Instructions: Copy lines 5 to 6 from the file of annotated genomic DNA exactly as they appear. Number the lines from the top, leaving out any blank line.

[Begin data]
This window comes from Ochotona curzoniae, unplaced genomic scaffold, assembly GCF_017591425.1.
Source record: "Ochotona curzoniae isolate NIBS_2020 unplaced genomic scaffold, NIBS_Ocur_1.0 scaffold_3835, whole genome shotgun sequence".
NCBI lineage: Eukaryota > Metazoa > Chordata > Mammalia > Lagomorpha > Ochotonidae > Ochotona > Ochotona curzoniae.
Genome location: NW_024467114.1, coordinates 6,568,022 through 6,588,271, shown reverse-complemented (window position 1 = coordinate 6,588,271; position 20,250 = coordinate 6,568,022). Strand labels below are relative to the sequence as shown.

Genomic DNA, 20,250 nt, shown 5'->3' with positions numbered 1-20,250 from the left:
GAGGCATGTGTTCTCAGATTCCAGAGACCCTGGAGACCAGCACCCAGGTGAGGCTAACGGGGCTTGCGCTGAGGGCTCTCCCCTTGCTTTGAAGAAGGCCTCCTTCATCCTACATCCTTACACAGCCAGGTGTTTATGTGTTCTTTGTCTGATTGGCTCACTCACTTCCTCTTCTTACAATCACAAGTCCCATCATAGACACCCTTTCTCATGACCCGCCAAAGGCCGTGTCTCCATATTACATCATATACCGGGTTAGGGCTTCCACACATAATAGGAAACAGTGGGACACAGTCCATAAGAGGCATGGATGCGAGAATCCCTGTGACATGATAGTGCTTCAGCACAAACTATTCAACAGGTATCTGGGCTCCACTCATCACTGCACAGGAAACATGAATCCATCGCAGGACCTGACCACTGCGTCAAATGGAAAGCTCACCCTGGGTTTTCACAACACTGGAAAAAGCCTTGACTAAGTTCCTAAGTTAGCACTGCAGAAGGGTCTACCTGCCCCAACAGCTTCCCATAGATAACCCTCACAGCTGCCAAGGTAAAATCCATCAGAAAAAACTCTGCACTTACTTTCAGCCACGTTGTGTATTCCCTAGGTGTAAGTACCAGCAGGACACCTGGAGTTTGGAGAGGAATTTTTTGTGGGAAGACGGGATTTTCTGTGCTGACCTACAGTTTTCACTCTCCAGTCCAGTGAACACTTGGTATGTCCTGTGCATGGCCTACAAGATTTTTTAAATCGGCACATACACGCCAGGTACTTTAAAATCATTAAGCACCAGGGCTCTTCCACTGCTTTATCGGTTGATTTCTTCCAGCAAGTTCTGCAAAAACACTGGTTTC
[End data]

Genomic DNA, 20,250 nt, shown 5'->3' with positions numbered 1-20,250 from the left:
GAGGCATGTGTTCTCAGATTCCAGAGACCCTGGAGACCAGCACCCAGGTGAGGCTAACGGGGCTTGCGCTGAGGGCTCTCCCCTTGCTTTGAAGAAGGCCTCCTTCATCCTACATCCTTACACAGCCAGGTGTTTATGTGTTCTTTGTCTGATTGGCTCACTCACTTCCTCTTCTTACAATCACAAGTCCCATCATAGACACCCTTTCTCATGACCCGCCAAAGGCCGTGTCTCCATATTACATCATATACCGGGTTAGGGCTTCCACACATAATAGGAAACAGTGGGACACAGTCCATAAGAGGCATGGATGCGAGAATCCCTGTGACATGATAGTGCTTCAGCACAAACTATTCAACAGGTATCTGGGCTCCACTCATCACTGCACAGGAAACATGAATCCATCGCAGGACCTGACCACTGCGTCAAATGGAAAGCTCACCCTGGGTTTTCACAACACTGGAAAAAGCCTTGACTAAGTTCCTAAGTTAGCACTGCAGAAGGGTCTACCTGCCCCAACAGCTTCCCATAGATAACCCTCACAGCTGCCAAGGTAAAATCCATCAGAAAAAACTCTGCACTTACTTTCAGCCACGTTGTGTATTCCCTAGGTGTAAGTACCAGCAGGACACCTGGAGTTTGGAGAGGAATTTTTTGTGGGAAGACGGGATTTTCTGTGCTGACCTACAGTTTTCACTCTCCAGTCCAGTGAACACTTGGTATGTCCTGTGCATGGCCTACAAGATTTTTTAAATCGGCACATACACGCCAGGTACTTTAAAATCATTAAGCACCAGGGCTCTTCCACTGCTTTATCGGTTGATTTCTTCCAGCAAGTTCTGCAAAAACACTGGTTTC